Culled From ESPN
Since making his debut for Nigeria in the summer of 2015, William Troost-Ekong has played his club football in the Netherlands, Norway, Belgium, Turkey and, currently, Italy.
The defender is unabashed in saying that his time in Serie A, with Udinese, has forged him into a much more rugged defensive specimen.
“It is definitely the best league I have played in,” he tells ESPN.
“And I think that outside of the Premier League, and maybe the Bundesliga, I think Serie A is up there now.
“We have so many good teams and so many good players so it is exciting for me to be there. And for me to play there and play all the games.
“It is some kind of point that I proved to myself that I deserve to play there, and I am enjoying it and learning a lot and hopefully it makes me a better player.”
Troost-Ekong does not hesitate when asked if the prospect of facing the likes of Juventus and Cristiano Ronaldo, or Internazionale stars Mauro Icardi and Ivan Perisic this weekend, requires extra preparation.
“It is not really a situation where I say we motivate ourselves differently, because Udinese is a big club that has just not been doing so well the last few years,” he tells ESPN ahead of the relegation-threatened club’s home fixture against Inter at Stadio Friuli.
“All the games we play are important, so it’s not that we can choose to play better against one team than another. Every game is important and that is pushing me to be a better player because every week I have to turn up and play well, and I think that is happening now.”
That personal improvement has seen him develop increased confidence in his performance and outlook, with regard to both club and international football.
Udinese and Super Eagles defender William Troost-Ekong talks about his first season in Serie A and how he sees Nigeria as contenders for the African Cup of Nations.
Having helped Nigeria return to the Africa Cup of Nations for the first time since 2013, Troost-Ekong is now confident enough to claim that the Super Eagles can emulate their predecessors and go home with the title.
“I am quite bold in saying that we should go there to try and win it.”
“We have so much quality in our team and if everyone performs up to what they can play, I think we have shown that we can beat the top teams in Africa.
“So why not?”
It is by no means an outlandish ambition.
Six years have passed since Nigeria were last at the Africa Cup of Nations; six long years marked by the pain of failing to qualify for two consecutive tournaments.
On that occasion, in South Africa, led by the late Stephen Keshi and parading a rookie team with the odds stacked so high against them that even the semifinals were considered a reach, the Super Eagles confounded all — including perhaps themselves — to return home with the trophy.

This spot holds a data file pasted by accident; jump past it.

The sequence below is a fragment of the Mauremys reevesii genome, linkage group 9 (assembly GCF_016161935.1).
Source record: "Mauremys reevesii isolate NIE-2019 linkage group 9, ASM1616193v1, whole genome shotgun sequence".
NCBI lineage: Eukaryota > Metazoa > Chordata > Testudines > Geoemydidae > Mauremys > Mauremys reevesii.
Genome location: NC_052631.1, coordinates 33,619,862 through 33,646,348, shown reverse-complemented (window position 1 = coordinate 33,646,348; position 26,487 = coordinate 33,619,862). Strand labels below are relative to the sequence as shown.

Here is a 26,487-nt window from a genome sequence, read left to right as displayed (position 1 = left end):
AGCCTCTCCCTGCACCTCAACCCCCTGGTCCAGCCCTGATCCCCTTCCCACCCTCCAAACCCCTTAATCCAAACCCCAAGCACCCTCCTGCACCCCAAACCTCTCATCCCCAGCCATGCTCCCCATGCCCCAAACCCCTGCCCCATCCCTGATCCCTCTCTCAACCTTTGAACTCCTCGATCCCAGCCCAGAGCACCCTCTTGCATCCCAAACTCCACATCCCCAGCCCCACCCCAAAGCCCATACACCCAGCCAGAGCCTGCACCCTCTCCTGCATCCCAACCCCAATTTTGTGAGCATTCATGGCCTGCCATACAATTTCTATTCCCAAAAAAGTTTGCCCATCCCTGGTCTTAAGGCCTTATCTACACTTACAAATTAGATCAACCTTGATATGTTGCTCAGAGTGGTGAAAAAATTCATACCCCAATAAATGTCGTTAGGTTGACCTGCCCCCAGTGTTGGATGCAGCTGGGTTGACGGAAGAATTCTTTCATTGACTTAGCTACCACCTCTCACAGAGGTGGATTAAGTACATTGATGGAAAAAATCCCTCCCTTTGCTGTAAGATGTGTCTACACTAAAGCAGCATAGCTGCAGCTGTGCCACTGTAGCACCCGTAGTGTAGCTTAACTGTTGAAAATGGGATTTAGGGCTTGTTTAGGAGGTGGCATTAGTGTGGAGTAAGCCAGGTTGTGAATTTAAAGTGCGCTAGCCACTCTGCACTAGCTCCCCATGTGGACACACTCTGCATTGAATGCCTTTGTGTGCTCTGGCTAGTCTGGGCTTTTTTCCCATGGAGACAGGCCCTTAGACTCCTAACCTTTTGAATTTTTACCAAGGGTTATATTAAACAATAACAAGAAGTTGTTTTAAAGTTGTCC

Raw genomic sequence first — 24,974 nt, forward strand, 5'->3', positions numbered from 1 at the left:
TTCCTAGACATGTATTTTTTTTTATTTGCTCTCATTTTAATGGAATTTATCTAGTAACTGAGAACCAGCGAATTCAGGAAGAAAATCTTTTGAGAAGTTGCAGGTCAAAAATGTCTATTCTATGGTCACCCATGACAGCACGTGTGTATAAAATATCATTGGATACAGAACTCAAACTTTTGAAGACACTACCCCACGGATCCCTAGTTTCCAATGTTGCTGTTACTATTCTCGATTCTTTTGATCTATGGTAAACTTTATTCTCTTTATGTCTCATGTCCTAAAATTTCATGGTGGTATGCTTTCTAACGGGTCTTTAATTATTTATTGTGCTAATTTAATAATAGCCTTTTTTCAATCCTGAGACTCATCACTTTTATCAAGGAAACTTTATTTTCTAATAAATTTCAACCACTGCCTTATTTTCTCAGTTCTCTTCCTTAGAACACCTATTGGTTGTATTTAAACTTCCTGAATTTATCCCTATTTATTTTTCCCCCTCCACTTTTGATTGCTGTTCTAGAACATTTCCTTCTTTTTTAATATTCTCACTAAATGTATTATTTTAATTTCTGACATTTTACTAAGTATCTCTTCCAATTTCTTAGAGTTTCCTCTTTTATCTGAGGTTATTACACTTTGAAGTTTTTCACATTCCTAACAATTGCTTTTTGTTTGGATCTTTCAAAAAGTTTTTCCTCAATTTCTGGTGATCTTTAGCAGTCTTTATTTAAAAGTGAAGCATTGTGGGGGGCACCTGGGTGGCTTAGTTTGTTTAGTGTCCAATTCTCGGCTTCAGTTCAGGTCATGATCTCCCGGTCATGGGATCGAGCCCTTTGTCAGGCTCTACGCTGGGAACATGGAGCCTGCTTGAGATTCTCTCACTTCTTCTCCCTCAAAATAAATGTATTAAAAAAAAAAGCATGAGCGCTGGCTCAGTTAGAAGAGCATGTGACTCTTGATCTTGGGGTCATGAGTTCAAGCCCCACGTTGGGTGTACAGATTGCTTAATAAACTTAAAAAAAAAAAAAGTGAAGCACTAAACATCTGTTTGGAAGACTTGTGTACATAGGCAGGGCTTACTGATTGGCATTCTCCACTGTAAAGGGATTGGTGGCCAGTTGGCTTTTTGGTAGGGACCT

They failed to qualify for the next two tournaments, hindered by administrative upheavals and coaching chaos, but a completely overhauled team — only Ahmed Musa and Kenneth Omeruo from that 2013 squad played significant parts in this qualifying race — has now returned the Super Eagles to Africa’s signature football competition.
Troost-Ekong, then an international rookie, endured the heartbreak of watching from the sidelines as Africa’s top sides competed in 2017. It is heartbreak he has no intention of suffering again.
William Troost-Ekong featured for Nigeria at the 2018 FIFA World Cup in Russia. Ian MacNicol/Getty Images
“Of course Nigeria is the kind of team that should be going to the World Cup and to each Afcon,” he says.
“Going to the World Cup [in Russia] was a good start and seeing that we hadn’t been to Afcon since 2013 it was good for us to qualify now and have a good tournament and see if we can emulate what those guys did in 2013.”
At one point during the qualification race, it looked like it would be third time unlucky.
Africa Cup of Nations
The Super Eagles lost their qualifying opener, at home to South Africa, Libya ran up a big score against Seychelles, and all of a sudden things looked bleak. But Troost-Ekong says the thought of missing a third consecutive tournament could not be countenanced.
“We had a false start against South Africa and everyone questioned whether we would still qualify or not. Which is normal because a country like Nigeria has so much expectations and so many coaches outside of our actual coach, so that was all part of it.
“But we knew that, no matter what happened, we had to put that behind us and qualify.
“Once we got on a run and played those games against Libya and finished it off against South Africa, we showed everyone that we deserved to be top of the group.”
It was not an easy time for the team after that home loss to Bafana Bafana, especially because the second game was months away and sandwiched between a slew of World Cup qualifying games. The defender says it was all about strength of character.
“Top players make mistakes at every level. The best ones are the ones that keep it moving. Even if that be in the next game, if you don’t have a chance to correct it in the same game that you’re playing in.
“What is important is that if you play less than what you can do, that you don’t completely go through the ice and tumble and fall. The best players and the best teams are the ones who can pick themselves up and go on afterwards. And that is what we did.”
That strength of character will be needed when Troost-Ekong and his teammates come face to face with some world-class talent in Egypt, especially in the knockout rounds.
“You try to avoid a Cameroon or Senegal or Egypt, or Algeria,” he says.
“But that shouldn’t be a stumbling block. We have faced some of them and if you go there and you say you want to try and win it, inevitably you have to face one or two of those along the way, and I think now we have a team to also deal with those kinds of teams so we will see.” See, we will.